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Wanted: the perfect media

People have been trying to start seeds in weird stuff for a long time. From gravel to packing peanuts, just about everything has been tried.

The great thing about seeds is that they come pre-packaged in a neat shell with all the nutrients they need to germinate and thrive for the first few weeks of their lives.

This means that the requirements of a seeding material are few. Most seeds require only three things from their media:

  • consistent moisture (but not wetness)
  • aeration (oxygen throughout the media)
  • lack of disease (not recycled from diseased crops)

(Of course, seedlings also require light and warmth, but these aren’t connected to the type of media.)

Pros and Cons of Polymer Bound Seedling Plugs tray

With these three things, almost anything will do for seedlings – but this doesn’t mean that anything will do for you. Different types of systems and personal preference of farm managers will determine other characteristics of the seedling media you choose.

For example, you’ll need a media heavy enough to provide stability, but light enough to handle and move. You may care deeply about using sustainable materials, so you want something you can either recycle or reuse. These farmer-specific goals will whittle down your media options.

Recently, flexible or polymer-bound plugs have risen in popularity, especially for systems with recirculating irrigation (like hydroponic systems) and limited space. There are several nice qualities that bring them to the top of the list.

Read more: What to look for in a growing medium 

Pro: clean and neat

Polymer bound plugs incorporate an organic material like peat or coco coir, and bind it together with a polymer – picture a rubbery glue. This makes the plug very contained.

Unlike a soil, plain peat, or plugs made of loose media, little bits of material will not break off and clog up irrigation.

Pros and Cons of Polymer Bound Seedling Plugs plug and tray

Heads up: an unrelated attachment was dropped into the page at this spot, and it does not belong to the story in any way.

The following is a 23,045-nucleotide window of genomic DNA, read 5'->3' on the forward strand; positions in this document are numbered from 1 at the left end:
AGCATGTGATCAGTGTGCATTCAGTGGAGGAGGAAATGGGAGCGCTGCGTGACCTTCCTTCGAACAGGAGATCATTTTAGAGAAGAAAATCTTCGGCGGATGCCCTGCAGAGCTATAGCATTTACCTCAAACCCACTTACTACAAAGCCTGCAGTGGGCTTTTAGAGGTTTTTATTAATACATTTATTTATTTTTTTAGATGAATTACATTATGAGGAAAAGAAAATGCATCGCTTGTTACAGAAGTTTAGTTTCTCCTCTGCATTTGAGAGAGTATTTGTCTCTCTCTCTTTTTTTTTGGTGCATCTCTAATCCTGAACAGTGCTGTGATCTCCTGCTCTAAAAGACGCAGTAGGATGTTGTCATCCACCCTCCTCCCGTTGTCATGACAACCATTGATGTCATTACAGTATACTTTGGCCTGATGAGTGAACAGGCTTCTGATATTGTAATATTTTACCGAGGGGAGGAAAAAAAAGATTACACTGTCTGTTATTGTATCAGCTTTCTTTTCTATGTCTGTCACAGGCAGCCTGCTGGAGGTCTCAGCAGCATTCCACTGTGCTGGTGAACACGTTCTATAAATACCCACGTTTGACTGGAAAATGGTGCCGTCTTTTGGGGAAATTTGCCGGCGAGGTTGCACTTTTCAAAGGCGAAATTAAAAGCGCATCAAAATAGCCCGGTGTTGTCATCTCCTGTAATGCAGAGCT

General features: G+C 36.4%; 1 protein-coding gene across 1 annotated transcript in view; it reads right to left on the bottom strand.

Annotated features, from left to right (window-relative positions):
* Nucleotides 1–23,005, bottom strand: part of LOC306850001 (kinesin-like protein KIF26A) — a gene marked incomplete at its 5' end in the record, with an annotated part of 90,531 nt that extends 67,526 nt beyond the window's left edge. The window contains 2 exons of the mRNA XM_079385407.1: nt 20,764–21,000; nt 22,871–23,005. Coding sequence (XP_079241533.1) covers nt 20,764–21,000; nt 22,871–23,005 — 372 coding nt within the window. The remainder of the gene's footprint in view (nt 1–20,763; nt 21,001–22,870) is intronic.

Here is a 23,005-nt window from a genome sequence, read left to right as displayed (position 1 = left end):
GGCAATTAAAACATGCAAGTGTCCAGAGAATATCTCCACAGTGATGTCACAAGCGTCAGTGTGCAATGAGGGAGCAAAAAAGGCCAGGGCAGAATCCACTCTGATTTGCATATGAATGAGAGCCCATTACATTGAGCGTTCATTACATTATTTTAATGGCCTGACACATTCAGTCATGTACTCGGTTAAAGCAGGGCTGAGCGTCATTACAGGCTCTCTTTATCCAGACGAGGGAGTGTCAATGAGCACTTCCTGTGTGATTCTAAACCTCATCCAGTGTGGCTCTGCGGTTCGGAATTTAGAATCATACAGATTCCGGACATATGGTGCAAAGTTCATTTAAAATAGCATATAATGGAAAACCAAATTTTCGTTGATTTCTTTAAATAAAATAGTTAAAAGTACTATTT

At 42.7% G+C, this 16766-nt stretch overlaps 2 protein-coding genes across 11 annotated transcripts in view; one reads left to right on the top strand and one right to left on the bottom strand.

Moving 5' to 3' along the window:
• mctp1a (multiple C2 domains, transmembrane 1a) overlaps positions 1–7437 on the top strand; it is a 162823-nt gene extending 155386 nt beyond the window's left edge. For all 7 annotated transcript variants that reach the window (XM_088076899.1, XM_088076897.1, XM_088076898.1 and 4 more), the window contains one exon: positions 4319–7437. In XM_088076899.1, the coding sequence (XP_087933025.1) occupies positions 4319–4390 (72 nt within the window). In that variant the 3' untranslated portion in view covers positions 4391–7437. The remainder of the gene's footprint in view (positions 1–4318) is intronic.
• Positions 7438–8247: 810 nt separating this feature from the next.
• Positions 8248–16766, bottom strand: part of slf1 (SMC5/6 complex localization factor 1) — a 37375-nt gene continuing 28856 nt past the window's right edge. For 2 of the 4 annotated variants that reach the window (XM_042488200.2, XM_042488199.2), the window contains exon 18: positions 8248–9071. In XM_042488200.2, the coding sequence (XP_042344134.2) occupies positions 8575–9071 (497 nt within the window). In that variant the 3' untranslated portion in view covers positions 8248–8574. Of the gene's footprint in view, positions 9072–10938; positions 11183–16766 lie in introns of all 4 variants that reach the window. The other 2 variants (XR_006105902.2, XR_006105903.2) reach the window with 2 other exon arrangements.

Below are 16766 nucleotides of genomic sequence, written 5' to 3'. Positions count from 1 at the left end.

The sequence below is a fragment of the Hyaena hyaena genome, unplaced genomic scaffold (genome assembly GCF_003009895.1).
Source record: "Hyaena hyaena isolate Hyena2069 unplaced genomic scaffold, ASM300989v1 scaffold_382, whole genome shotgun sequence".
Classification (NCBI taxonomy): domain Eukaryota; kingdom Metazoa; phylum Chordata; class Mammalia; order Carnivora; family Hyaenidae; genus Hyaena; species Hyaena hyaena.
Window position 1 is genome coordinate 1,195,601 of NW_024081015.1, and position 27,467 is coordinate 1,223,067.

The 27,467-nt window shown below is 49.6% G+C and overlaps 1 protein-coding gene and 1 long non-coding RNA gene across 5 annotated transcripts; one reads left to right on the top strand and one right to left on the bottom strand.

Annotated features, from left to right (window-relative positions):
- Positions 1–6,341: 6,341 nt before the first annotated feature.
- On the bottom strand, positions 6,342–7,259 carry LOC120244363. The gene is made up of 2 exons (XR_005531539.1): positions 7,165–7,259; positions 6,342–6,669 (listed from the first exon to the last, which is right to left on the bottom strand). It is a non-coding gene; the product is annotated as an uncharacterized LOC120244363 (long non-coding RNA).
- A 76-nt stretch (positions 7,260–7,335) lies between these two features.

Pro: Easy to handle

Polymer bound plugs are separate from each other, and one piece. This means you won’t have to cut or tear plugs apart, avoiding root damage and saving time.

Handling polymer bound plugs won’t create dense portions in the root zone either, which happens with some media types and causes damage and anaerobic zones.

Pros and Cons of Polymer Bound Seedling Plugs- Basil Seedling GIF

*This does not mean that you should be handling seedlings a lot! The less they are handled, the fewer disease opportunities there are!

Pro: convenience

Another trait desired by many growers in tightly space systems with a need for labor efficiency is that polymer bound plugs can be extremely convenient. Many are shipped already in the seedling tray, and already damp; growers simply pull the tray from the package, adds seeds, and places it into their seedling system.

(Read about how to build a space efficient seedling system here.)

This saves time sorting plugs (or loose media), filling trays and wetting the material.

Pro: faster germination

Against some other types of media, polymer bound plugs have shown faster germination.

Even a few days can speed up your growing cycle. If you save 2-3 days every turn, you can fit in one extra harvest a year; that translates into more revenue! This could very well make polymer plugs worth the investment, depending on what your current seedling operation is.

Pros and Cons of Polymer Bound Seedling Plugs - Flexiplug Lettuce

Con: hard to reuse

Polymer bound plugs can’t be reused in the typical sense. Once seeds grow in a plug and are transplanted into the maturing system, roots tend to take over. By the time you harvest the crop and take the root ball out of the system, the plug is too overgrown or torn apart by roots to be reusable.

Grower can reuse plugs in which the seed did not germinate, but this can open doors for disease and is more labor intensive. The final option is composting. Polymer bound plugs will decompose and compost over time, but it takes 3-4 years for them to break down. 

Balancing benefits with cost

Of course, an important factor of choosing the substrate is weighing the benefits gained against the cost. In a comparison between polymer plugs and soil plugs for a small grower, for example, polymer plugs will come in second for initial and recurring costs.

Something that growers must calculate into that is how long it takes them to plant each tray of plugs. If it takes growers 2 minutes longer to plant a tray with soil, that might make up the price distance between the two types.

So which is better?

We’ve used polymer bound plugs, soil, rockwool, peat, oasis, and more. None is universally best, and growers have many options. But polymer bound plugs are the best for growers who want to run a clean hydroponic system and reduce labor time. 

Read more: Tips on choosing a substrate

Want more info on hydroponic substrates?

There’s a whole course on substrates (media) and how to choose the best one for your system. Check it out here:

Hydroponic Substrate Selection

Take the course.

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